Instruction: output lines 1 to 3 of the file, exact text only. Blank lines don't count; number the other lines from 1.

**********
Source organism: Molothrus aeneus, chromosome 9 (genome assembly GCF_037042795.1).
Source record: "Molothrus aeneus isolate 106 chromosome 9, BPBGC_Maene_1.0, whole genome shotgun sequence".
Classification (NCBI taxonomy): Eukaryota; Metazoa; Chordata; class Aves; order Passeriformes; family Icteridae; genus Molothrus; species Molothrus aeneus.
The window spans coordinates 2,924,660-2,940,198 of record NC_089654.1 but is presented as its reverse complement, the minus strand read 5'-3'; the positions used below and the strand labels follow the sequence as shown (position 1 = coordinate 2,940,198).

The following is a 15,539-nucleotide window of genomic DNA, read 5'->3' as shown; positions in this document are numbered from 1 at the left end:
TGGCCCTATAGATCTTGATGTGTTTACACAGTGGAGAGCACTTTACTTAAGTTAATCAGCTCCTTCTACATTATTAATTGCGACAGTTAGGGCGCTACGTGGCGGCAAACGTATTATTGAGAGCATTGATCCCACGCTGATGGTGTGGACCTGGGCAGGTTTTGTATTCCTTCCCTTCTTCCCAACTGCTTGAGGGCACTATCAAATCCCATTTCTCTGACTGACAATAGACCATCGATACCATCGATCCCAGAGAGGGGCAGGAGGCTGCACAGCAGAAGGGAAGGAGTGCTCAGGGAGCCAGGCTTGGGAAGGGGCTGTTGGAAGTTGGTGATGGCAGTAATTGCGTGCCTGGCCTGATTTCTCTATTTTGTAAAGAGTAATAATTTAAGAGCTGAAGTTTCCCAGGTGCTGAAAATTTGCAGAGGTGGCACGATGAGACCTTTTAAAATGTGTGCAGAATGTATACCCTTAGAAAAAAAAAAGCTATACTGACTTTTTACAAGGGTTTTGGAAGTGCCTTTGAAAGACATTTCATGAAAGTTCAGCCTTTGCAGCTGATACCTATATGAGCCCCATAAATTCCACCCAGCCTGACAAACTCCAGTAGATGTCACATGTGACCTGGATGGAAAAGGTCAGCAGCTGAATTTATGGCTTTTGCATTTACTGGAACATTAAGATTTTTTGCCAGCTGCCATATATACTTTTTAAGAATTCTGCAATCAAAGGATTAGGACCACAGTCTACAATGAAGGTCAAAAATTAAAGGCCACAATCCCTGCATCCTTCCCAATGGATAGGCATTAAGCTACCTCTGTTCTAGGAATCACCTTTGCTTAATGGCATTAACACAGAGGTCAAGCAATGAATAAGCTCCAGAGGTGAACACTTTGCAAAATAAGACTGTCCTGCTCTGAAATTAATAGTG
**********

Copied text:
Source organism: Molothrus aeneus, chromosome 9 (genome assembly GCF_037042795.1).
Source record: "Molothrus aeneus isolate 106 chromosome 9, BPBGC_Maene_1.0, whole genome shotgun sequence".
Classification (NCBI taxonomy): Eukaryota; Metazoa; Chordata; class Aves; order Passeriformes; family Icteridae; genus Molothrus; species Molothrus aeneus.